Thursday, 3 January 2008

Blossom comes early

Part of the Jubilee Campus under development beside Triumph Road.

Cherry blossom to greet the new year in Lenton Recreation Ground.

Leaves on the path waiting to be gathered by Dave.

Dave starts the new year pruning the trees along the footpaths.

Nottingham University Jubilee Campus from the south end of its artificial lake on 1 January 2008 — a grey day with the sky full of low cloud and rain in the wind.


On New Year's Day I plodded round the park looking for the first signs of early flowers, perhaps some snowdrops? I didn't know what to expect or if I would find anything. I saw not a thing. Later, after lunch, Susan and I decided to walk up to the Jubilee Campus, then back down Triumph Road to see what building work was going on on the campus, as the university has recently submitted a few interesting planning applications, including one for a '180m sculpture' (I hope to have more on this quite soon).

We walked along the Derby Road as far as Lenton Lodge (see mention and picture in my blog for 28 December 2007), then we took the footpath to right-hand side of the Lodge to the end of Charnock Avenue and onto the open space behind Orston Drive. We then followed the path up to the Jubilee Campus, where I took the above picture. Along the way, the path runs close to some of the back gardens on Orston Drive where we came across Snow White and the Seven Dwarfs. We then walked along the path between the campus buildings and the lake before turning onto Triumph Road, where we saw that the university is constructing what look like high-tech buildings on boths of the road. In fact one building actually straddles the existing Triumph Road and one of the planning applications I have already mentioned shows the road diverted between two points to create a curve. The line of the new road could already be seen. No doubt all will be revealed soon enough. Much of the site under development used be the old Raleigh bicycle factory which once stretched from Lenton Boulevard to Triumph Road. Now their bikes are made somewhere in the Far East. Today it's educuation, education, education, with banners flapping on poles all around the University proclaiming how easy it is to do post-graduate studies and Phds'. Not a bad thing in itself, but the commercialisation of higher-education begs the question 'How can you fail students who don't make the grade after they have paid for the course in the first place?'.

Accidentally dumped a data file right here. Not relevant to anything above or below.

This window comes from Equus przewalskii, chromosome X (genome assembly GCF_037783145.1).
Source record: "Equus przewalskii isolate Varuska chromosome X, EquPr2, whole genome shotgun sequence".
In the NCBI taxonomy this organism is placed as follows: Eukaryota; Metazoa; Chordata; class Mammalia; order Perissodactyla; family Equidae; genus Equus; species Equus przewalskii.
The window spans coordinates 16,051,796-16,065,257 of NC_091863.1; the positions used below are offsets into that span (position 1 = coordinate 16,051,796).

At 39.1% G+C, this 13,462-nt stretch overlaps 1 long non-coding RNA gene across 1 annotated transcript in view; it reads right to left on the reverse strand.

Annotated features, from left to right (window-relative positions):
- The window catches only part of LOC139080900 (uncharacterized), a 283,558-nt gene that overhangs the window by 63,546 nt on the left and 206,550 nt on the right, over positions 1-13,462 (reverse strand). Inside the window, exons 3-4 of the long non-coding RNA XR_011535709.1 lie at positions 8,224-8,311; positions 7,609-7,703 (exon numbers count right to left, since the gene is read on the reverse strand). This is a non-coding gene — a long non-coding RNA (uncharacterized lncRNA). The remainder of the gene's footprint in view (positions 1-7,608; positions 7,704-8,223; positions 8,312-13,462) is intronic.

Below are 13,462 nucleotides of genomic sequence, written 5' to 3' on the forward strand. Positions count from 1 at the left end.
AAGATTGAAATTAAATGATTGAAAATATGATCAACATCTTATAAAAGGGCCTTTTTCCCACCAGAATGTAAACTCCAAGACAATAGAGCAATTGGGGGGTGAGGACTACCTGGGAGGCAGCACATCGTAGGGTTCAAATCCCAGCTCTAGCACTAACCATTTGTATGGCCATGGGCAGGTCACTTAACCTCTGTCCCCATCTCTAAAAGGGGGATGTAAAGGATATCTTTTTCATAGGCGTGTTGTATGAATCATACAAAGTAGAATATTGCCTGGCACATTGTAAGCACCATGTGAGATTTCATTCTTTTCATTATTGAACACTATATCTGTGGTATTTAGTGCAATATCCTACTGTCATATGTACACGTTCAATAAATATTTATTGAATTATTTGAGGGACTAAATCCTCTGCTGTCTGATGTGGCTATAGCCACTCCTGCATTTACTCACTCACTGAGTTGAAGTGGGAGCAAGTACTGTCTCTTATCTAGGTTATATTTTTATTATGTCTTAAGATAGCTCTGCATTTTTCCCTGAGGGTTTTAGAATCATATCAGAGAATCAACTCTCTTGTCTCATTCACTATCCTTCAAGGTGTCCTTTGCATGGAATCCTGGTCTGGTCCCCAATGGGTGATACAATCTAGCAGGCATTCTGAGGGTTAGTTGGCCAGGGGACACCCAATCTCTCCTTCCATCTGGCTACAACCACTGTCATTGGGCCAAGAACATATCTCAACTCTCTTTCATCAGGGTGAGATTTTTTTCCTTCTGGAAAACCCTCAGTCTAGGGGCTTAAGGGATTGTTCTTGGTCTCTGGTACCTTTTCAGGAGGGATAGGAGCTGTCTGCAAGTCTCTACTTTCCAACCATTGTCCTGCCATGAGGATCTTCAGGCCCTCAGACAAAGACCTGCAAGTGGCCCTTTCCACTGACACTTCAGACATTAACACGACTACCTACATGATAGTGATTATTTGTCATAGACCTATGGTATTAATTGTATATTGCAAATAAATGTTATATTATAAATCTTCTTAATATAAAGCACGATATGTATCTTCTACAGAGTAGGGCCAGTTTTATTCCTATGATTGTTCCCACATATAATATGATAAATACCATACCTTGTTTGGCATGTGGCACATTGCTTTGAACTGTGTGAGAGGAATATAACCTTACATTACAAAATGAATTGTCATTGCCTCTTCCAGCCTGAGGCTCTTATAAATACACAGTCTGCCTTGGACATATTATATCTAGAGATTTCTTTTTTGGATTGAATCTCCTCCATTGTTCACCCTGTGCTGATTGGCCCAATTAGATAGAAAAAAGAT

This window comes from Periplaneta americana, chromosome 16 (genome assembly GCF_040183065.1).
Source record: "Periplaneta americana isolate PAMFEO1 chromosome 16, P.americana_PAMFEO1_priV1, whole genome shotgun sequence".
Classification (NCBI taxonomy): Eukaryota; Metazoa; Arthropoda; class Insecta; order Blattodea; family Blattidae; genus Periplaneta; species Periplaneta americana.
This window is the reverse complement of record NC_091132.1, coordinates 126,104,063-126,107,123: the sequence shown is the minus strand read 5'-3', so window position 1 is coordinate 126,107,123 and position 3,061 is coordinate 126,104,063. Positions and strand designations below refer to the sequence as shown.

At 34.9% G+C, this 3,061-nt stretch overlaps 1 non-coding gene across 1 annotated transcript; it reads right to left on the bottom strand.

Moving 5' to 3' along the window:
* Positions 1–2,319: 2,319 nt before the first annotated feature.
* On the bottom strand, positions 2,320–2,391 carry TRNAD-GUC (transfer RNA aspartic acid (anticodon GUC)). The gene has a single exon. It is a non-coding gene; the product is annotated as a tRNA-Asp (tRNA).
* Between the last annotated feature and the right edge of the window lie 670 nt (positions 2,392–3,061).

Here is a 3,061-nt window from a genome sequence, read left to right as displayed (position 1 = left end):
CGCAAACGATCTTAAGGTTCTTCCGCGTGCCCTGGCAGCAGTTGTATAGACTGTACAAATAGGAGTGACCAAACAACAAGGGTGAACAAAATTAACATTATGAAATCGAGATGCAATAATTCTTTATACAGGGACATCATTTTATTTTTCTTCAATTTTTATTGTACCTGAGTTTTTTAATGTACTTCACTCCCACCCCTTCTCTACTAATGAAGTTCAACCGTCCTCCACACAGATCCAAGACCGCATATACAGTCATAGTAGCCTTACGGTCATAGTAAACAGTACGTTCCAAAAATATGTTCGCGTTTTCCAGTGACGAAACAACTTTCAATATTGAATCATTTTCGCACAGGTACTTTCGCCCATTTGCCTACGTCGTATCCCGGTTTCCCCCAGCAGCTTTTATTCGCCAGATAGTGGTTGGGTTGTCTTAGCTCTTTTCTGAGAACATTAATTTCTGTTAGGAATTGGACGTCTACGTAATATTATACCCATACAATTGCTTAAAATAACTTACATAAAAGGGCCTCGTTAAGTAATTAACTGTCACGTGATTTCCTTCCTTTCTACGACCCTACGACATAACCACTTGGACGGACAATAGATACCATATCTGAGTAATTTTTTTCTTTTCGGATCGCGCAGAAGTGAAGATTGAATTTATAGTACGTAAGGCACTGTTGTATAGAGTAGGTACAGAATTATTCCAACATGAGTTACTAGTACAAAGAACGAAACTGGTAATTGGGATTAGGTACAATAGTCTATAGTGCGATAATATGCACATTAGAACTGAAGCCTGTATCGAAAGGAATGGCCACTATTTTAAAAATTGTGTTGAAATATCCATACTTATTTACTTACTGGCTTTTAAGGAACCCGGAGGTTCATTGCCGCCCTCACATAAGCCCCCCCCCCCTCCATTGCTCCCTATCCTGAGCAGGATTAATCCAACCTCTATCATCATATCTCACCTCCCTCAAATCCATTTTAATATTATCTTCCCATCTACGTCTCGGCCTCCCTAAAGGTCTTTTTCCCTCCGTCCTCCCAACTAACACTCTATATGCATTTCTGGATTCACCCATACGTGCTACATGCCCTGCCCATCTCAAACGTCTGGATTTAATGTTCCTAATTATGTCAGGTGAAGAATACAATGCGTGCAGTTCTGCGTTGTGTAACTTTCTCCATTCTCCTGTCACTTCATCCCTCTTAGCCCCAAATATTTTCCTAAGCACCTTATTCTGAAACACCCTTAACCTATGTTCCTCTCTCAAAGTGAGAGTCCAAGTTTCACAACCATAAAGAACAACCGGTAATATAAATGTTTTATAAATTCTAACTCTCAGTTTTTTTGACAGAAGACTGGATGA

Even though I left school at 15 and was written off by the system, I have always supported free university education. It seems the very least a forward thinking society can do for both the students and itself. If you make students pay for their higher-education what obligation are they are likely to feel towards society at the end of it all? Like so much else in this world it comes down to class. When students were mainly middle and upper class the political establishment was willing to pay for their education or, at the very least, give them a large subsidy. Once ordinary kids from working class families started to going to university, charges were introduced, with the result that they leave university thousands of pounds in debt, so what time do they have to think of others anyway?

All these thoughts from a walk and seeing some buildings under construction. Who says walking frees the mind? Sometimes maybe, but you can also come home ready to take on the world! From Triumph Road it was a few hundred yards home. I had walked 3,850 steps or about 1.8 miles. There was one last twist to our walk as we came past Lenton Recreation Ground and looked into the park and across to the playground. There before us was a tree in full blossom! I had missed earlier in the day because I had been concentrating on the ground in my search for the first flower.

On Wednesday when I saw Dave, our groundsman, I asked what the tree was and he told me it was a cherry tree and that it had blossomed about this time last year, then again in April. Like so much else in life, my experience with the flowers and the tree was a gentle reminder that we can all be come so fixated on looking in one direction that we miss what is right before our eyes. On New Year's Day a friend in Spain sent us a email greetings for 2008 and attached a list of '39 thoughts for the year'. No.21 read 'Experience is a wonderful thing. It enables you to recognise a mistake when you make it again'. How true!

Unions and Government want low-paid women carers to settle for much less back-pay than they are legally entitled to after discovering it will cost local councils in England £2.8 billion. Scotland has found a way to pay the money in full.


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